The Death Railway (Thai-Burma Railway)

The Death Railway (Thai-Burma Railway)

About this trip

The Death Railway, or the Thai-Burma Railway, is a train made infamous by a horrific wartime atrocity upon prisoners of war, and then famous by a brilliant (albeit semi-fictional) book and movie – The Bridge on the River Kwai.

The train still operates as a regular Thailand regional train, and also for tourists and survivors to get to the museums and memorials in Kanchanaburi and Hellfire Pass, the River Kwai Bridge, and the nearby Erawan National Park.

But there’s a lot more to this story than what is told in the Bridge on the River Kwai. And, with the train from Bangkok cutting past ancient towns, quirky places, and transitions in Thailand’s geology and modern society, there are surprises along the way that are not tragic at all.

From the web

In this trip

The City of Bangkok

Bangkok is a force. Its the centre of the Thai universe, and is the sort of city that takes a lifetime to really know. Unfortunately, visitors walk into and out of this rich and vibrant city with the wrong ideas.

Salaya, and the Phutthamonton Park

For a small town, Salaya has plenty going on.

Jaseda Technik Museum

There's a strange little museum tucked away out here, but I think it deserves a mention.

Thai Temple Complexes, and Wat Sisrathong

Buddhist Temples are everywhere in Thailand. There's a lot to learn about them. And this one in particular is quite peculiar.

Canals and Bridges of Thailand

Thailand is a country of water, particularly in its floodplains. Canals and bridges have been a major engineering feat.

Nakhon Pathom

Nakhon Pathom is a surprise. We really recommend you explore it - particularly the Pra Pathomachedi

Nong Pladuck Junction – the start of the Death Railway

Nong Pladuck Junction is the crossroads where the Japanese began to lay tracks West.

The Thai Economy

As we pass an industrial zone on the outskirts of Bangkok, lets talk about Thailand's economy.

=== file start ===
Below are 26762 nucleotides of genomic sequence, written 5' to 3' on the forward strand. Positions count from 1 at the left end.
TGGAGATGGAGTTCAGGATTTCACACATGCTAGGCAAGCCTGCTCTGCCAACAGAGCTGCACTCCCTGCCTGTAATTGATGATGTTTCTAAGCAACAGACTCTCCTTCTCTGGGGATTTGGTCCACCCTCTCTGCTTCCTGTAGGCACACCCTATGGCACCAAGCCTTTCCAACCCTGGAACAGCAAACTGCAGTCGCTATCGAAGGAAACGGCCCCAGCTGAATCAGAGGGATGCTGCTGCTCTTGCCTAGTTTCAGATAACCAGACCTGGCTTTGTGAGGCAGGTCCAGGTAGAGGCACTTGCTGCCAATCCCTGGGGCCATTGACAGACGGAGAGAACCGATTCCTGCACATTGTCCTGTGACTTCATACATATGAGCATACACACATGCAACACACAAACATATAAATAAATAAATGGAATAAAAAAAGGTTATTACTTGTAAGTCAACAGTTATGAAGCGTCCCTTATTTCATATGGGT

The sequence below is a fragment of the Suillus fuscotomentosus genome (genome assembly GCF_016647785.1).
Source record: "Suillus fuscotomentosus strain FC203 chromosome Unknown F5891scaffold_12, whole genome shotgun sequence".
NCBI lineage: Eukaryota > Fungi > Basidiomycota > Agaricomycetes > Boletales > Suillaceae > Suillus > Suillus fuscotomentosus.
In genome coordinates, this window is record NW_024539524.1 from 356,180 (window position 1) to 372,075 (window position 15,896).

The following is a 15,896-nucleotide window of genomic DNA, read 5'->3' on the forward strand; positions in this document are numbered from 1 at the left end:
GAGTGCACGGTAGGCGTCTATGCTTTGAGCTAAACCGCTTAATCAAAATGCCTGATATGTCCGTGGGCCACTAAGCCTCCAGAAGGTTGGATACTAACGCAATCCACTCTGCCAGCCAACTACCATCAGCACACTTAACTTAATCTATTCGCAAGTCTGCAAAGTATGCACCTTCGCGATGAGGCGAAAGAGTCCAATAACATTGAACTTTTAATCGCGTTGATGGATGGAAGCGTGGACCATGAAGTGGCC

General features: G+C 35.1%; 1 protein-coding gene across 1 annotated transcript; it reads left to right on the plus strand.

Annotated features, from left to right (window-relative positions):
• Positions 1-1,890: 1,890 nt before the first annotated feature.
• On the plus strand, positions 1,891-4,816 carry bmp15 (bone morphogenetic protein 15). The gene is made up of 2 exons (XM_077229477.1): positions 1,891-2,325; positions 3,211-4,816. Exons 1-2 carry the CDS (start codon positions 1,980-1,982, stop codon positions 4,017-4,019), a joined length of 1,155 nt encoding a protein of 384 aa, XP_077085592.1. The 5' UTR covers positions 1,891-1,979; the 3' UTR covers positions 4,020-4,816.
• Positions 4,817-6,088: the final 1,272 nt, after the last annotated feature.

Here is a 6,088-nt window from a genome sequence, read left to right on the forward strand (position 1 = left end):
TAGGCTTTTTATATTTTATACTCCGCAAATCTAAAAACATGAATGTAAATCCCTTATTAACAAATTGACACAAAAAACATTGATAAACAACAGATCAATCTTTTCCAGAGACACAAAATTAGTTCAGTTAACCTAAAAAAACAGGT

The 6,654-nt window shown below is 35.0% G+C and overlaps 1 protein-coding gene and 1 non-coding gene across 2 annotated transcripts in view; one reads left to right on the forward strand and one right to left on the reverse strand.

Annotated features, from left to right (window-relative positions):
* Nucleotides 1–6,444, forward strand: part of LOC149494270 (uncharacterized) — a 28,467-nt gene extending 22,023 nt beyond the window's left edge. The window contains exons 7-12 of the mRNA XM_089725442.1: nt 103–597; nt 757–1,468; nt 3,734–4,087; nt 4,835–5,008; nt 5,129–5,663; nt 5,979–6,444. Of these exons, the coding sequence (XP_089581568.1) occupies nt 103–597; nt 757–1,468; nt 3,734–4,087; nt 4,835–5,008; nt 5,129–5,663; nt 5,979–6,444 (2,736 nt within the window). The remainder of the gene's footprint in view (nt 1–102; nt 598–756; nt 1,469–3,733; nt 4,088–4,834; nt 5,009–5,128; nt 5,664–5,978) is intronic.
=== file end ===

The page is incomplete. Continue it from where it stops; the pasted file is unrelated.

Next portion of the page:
Thai Provinces and Mandalas

The 76 administrative provinces of Thailand often date back to times of chiefdoms and city-states.

The River Kwai

For quite a while on the Death Railway before you reach The Bridge, you might be able to see a river to the South and West - this is the infamous River Kwai... but at the same time, it kind of isn't.

Thailand’s Floodplains

On the Death Railway, you'll be in the floodplain of the Mae Klong, in the greater Chao Phraya floodplain, which is where most of Thailand lives for better or worse.

The Tennaserim Hills

As you reach the end of the central Thai floodplains, you will be meeting the Tennasserim hills.

Kanchanaburi

In Kanchanaburi Town, you'll find the Allied War Cemetary, and a number of museums.

The Bridge on the River Kwai

The Bridge on the River Kwai has become a tourist mecca. Although its a central focus in the famous movie, its just one of many bridges built by the Japanese, and bombed by the allies.

The Kwai Noi Valley

The Japanese took a short-cut to Burma through this valley, which used to run all the way over the Tennaserim range, but the Thai government has since put a dam in it.

Wampo Viaduct

The Wampo Viaduct is around 200m long, sits 9 metres high, and is actually the original structure that was built by the POWs, Southeast Asian labourers, and Japanese soldiers.

Embankments on the Death Railway

Embankments were the most common type of engineering task along the railway, and took the most amount of work.

The End of the Death Railway

As you start nearing the end of the Death Railway, we should wrap up the story and say our goodbyes.

Nam Tok Station

Nam Tok is where the train stops to go back to Bangkok. Jump off here to explore Hellfire Pass, Erawan National Park, and Sai Yok Nai waterfall.

Hua Lumphong Station

Welcome to Hua Lumphong Station - the beginning or end of all great Thai rail journeys.

A messy city: Cables, canals, and tight squeezes

Bangkok can seem like a messy city. Tangles of cables, tight squeezes, and dirty canals.

Dusit Palace (Wang Dusit)

Bangkok is a not-so-ancient seat of the Thai Royal court, and you may be passing a surprising and important palace.

Bang Sue Junction

Its not a thrilling sight, but Bang Sue junction is about to become rather important place for Thai rail travel, and its an interesting case study on how Thai's like to build things.

North-South Line Junction

The train lines diverge between North and South here. The Northern and Eastern Lines go up to Ayutthaya before separating. The Southern and Western (the infamous "Death Railway") head West to Nakhon Pathom before separating. Singapore is a couple of days reach of here by rail for the price of a cheap hotel room, or there's a luxury option taking 3 days.

The Chao Phraya River

Chao Phraya translates to "the Chief", such is the importance of this River to the Thai nation.

Tailing Chan Station, and the BTS

Tailing Chan is where the Thonburi branch merges, is a new BTS hub, and a sight of a nasty train crash!

~ For the travellers ~